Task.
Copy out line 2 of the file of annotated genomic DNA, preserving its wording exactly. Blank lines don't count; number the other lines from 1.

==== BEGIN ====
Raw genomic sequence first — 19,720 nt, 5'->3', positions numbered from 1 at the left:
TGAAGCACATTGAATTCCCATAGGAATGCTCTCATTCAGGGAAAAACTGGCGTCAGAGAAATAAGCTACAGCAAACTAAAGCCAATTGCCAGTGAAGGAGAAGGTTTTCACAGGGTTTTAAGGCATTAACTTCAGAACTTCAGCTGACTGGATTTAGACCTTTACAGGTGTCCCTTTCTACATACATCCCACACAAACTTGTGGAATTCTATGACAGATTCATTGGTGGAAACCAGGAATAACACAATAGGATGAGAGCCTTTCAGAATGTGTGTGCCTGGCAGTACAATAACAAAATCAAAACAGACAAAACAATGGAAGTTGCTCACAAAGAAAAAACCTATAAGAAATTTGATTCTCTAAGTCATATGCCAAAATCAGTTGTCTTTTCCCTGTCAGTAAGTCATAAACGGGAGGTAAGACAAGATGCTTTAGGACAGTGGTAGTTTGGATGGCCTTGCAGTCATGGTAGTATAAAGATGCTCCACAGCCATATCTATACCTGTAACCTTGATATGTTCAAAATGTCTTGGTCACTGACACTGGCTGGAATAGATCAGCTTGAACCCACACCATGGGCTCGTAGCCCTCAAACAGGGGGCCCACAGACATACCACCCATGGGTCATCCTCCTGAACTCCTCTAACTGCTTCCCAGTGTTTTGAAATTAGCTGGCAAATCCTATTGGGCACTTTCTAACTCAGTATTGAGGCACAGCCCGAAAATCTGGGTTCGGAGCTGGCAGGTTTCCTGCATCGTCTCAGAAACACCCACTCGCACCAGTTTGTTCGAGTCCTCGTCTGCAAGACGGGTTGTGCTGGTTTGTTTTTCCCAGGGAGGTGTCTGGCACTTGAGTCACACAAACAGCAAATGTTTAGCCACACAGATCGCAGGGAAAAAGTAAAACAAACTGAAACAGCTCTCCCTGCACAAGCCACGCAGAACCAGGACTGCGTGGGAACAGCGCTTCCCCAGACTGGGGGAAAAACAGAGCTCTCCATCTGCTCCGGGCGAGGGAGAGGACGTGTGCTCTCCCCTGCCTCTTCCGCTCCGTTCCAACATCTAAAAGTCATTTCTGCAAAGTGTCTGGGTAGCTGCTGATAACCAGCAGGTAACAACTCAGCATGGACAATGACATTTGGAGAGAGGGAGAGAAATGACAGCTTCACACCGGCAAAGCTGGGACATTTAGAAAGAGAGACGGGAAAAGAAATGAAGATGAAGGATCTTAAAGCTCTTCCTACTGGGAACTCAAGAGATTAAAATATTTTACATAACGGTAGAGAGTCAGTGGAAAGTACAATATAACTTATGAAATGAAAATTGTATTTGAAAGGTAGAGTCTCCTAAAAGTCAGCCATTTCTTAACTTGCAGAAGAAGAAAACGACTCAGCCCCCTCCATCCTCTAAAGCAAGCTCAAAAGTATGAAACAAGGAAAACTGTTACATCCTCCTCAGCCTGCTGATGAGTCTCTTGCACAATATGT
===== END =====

TGAAGCACATTGAATTCCCATAGGAATGCTCTCATTCAGGGAAAAACTGGCGTCAGAGAAATAAGCTACAGCAAACTAAAGCCAATTGCCAGTGAAGGAGAAGGTTTTCACAGGGTTTTAAGGCATTAACTTCAGAACTTCAGCTGACTGGATTTAGACCTTTACAGGTGTCCCTTTCTACATACATCCCACACAAACTTGTGGAATTCTATGACAGATTCATTGGTGGAAACCAGGAATAACACAATAGGATGAGAGCCTTTCAGAATGTGTGTGCCTGGCAGTACAATAACAAAATCAAAACAGACAAAACAATGGAAGTTGCTCACAAAGAAAAAACCTATAAGAAATTTGATTCTCTAAGTCATATGCCAAAATCAGTTGTCTTTTCCCTGTCAGTAAGTCATAAACGGGAGGTAAGACAAGATGCTTTAGGACAGTGGTAGTTTGGATGGCCTTGCAGTCATGGTAGTATAAAGATGCTCCACAGCCATATCTATACCTGTAACCTTGATATGTTCAAAATGTCTTGGTCACTGACACTGGCTGGAATAGATCAGCTTGAACCCACACCATGGGCTCGTAGCCCTCAAACAGGGGGCCCACAGACATACCACCCATGGGTCATCCTCCTGAACTCCTCTAACTGCTTCCCAGTGTTTTGAAATTAGCTGGCAAATCCTATTGGGCACTTTCTAACTCAGTATTGAGGCACAGCCCGAAAATCTGGGTTCGGAGCTGGCAGGTTTCCTGCATCGTCTCAGAAACACCCACTCGCACCAGTTTGTTCGAGTCCTCGTCTGCAAGACGGGTTGTGCTGGTTTGTTTTTCCCAGGGAGGTGTCTGGCACTTGAGTCACACAAACAGCAAATGTTTAGCCACACAGATCGCAGGGAAAAAGTAAAACAAACTGAAACAGCTCTCCCTGCACAAGCCACGCAGAACCAGGACTGCGTGGGAACAGCGCTTCCCCAGACTGGGGGAAAAACAGAGCTCTCCATCTGCTCCGGGCGAGGGAGAGGACGTGTGCTCTCCCCTGCCTCTTCCGCTCCGTTCCAACATCTAAAAGTCATTTCTGCAAAGTGTCTGGGTAGCTGCTGATAACCAGCAGGTAACAACTCAGCATGGACAATGACATTTGGAGAGAGGGAGAGAAATGACAGCTTCACACCGGCAAAGCTGGGACATTTAGAAAGAGAGACGGGAAAAGAAATGAAGATGAAGGATCTTAAAGCTCTTCCTACTGGGAACTCAAGAGATTAAAATATTTTACATAACGGTAGAGAGTCAGTGGAAAGTACAATATAACTTATGAAATGAAAATTGTATTTGAAAGGTAGAGTCTCCTAAAAGTCAGCCATTTCTTAACTTGCAGAAGAAGAAAACGACTCAGCCCCCTCCATCCTCTAAAGCAAGCTCAAAAGTATGAAACAAGGAAAACTGTTACATCCTCCTCAGCCTGCTGATGAGTCTCTTGCACAATATGT